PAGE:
Castle Monorail is one of the first MVC alternatives to ASP.Net web-form. It’s based on Ruby on Rails, and brings 2 most important features to Asp.Net: simplicity and separation of concerns. To demonstrate how it can improve web development, I will show an overly simplistic demo application using untestable ASP.Net web form, and demonstrate how easy it is to switch to Monorail counterpart, and make it a fully testable web application.

The application is “The Pester”. It allows users (employees) to login into the system, so their boss can assign them with tasks and keep bugging them for the rest of the day. Hence the application name.

First screen is a pretty basic login screen.

It asks for username and password, authenticate to SecurityService. If fails, display a message the the user. And if authentication passes, it will redirect to “View Task Summary” screen. It’s not that complex of a requirement really. The code behind of the webform:

public partial class login : System.Web.UI.Page

{

   protected void Page_Load(object sender, EventArgs e)

   {

      this.lbLoginFailure.Visible = false;

   }

 

   protected void btLogin_Click(object sender, EventArgs e)

   {

      SecurityService securityService = new SecurityService();

                    

       bool isSuccess = securityService.AuthenticateLogin(

       this.txUsername.Text, this.txPassword.Text);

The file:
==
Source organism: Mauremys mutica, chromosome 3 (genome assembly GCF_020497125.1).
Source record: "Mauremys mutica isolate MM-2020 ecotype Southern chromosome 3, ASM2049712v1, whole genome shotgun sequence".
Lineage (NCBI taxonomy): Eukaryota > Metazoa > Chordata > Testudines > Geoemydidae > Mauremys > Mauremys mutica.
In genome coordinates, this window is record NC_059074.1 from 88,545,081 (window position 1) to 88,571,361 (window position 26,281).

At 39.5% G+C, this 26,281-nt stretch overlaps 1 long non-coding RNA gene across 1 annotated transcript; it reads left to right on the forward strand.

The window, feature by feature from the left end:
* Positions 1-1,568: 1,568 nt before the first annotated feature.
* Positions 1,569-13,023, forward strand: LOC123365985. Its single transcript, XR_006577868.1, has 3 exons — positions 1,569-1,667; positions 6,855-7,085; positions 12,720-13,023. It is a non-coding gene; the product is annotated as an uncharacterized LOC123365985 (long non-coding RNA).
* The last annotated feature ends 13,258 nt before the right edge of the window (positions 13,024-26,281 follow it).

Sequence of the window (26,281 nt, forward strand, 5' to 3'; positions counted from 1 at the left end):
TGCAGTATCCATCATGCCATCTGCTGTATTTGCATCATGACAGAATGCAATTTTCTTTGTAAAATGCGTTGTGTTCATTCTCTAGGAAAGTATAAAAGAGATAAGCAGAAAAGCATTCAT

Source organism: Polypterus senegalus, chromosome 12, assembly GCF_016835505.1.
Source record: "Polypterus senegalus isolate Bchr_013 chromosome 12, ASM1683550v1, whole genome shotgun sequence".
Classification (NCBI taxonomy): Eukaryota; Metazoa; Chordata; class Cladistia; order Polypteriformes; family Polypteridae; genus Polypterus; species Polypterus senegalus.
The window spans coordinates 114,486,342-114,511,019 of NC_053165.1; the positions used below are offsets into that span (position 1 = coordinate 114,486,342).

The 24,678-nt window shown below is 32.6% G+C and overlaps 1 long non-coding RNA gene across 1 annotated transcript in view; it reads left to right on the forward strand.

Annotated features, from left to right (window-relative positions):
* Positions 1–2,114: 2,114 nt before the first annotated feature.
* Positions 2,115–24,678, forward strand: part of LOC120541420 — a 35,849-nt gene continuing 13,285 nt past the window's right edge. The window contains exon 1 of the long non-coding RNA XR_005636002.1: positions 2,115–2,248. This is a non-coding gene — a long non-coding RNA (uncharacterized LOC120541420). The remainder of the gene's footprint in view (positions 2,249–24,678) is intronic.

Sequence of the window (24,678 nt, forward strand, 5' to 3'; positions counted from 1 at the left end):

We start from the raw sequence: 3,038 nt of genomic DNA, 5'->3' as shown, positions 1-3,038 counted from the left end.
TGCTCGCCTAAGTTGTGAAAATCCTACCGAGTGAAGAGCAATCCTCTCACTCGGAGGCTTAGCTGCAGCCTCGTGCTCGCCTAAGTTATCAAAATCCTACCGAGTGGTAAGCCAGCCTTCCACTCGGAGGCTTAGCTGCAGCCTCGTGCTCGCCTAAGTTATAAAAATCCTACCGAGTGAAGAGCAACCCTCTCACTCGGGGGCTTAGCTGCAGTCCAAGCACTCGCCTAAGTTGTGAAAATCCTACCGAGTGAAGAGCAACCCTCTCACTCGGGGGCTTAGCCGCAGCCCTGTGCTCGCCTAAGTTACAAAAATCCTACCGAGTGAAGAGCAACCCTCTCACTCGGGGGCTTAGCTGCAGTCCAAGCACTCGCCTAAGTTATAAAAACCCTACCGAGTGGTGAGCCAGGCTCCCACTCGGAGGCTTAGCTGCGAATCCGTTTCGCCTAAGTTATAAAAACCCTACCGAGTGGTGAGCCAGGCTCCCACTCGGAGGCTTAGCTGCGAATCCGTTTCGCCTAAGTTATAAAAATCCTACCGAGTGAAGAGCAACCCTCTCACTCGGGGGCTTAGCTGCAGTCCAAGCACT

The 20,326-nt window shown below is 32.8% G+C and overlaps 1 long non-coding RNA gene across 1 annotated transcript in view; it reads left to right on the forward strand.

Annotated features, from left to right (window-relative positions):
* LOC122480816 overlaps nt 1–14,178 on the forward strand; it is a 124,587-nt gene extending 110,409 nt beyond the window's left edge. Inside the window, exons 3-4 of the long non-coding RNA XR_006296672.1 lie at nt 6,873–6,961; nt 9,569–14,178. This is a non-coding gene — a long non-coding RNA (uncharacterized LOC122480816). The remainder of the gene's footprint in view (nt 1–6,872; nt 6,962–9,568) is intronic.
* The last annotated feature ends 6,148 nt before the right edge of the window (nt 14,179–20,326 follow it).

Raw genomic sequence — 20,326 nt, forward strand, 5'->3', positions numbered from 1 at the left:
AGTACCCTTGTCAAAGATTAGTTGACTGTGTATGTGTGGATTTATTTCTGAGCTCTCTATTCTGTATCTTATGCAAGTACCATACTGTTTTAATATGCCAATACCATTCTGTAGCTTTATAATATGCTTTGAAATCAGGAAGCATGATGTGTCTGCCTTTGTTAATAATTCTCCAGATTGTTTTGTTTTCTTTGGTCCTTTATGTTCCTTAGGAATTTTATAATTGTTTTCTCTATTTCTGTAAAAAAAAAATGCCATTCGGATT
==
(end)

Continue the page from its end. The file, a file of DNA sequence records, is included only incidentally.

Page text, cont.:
if(!isSuccess)

          this.lbLoginFailure.Visible = true;

       else

          Response.Redirect(“viewTask.aspx”);

    }

}

That’s pretty self-explanatory. And now the “View Task Summary” screen looks like the following:

 

It starts with a very friendly welcoming message, which is followed by a list of all the tasks for current user fetched from the database. The aspx code:

<%@ Page Language=”C#” AutoEventWireup=”true”

         CodeBehind=”taskSummary.aspx.cs”

         Inherits=”SheepTask.WebForm.viewTask” %>

 

<html xmlns=”http://www.w3.org/1999/xhtml&#8221; >

<head runat=”server”>

   <link rel=”stylesheet” href=”css/default.css”

         type=”text/css” />

   <title>Tasks From Pester</title>

</head>

<body>

   <form id=”form1″ runat=”server”>

     <h1>Now Get Back to Work!</h1>

     <asp:DataGrid id=”dgTasks”

       HeaderStyle-CssClass=”gridHeader” CssClass=”grid”

       runat=”server” AutoGenerateColumns=”False”>

       <Columns>

          <asp:BoundColumn ItemStyle-Width=”100″

              DataField=”SlaDate” HeaderText=”SLA”

              DataFormatString=”{0:dd/MM/yyyy}” />

          <asp:BoundColumn ItemStyle-Width=”120″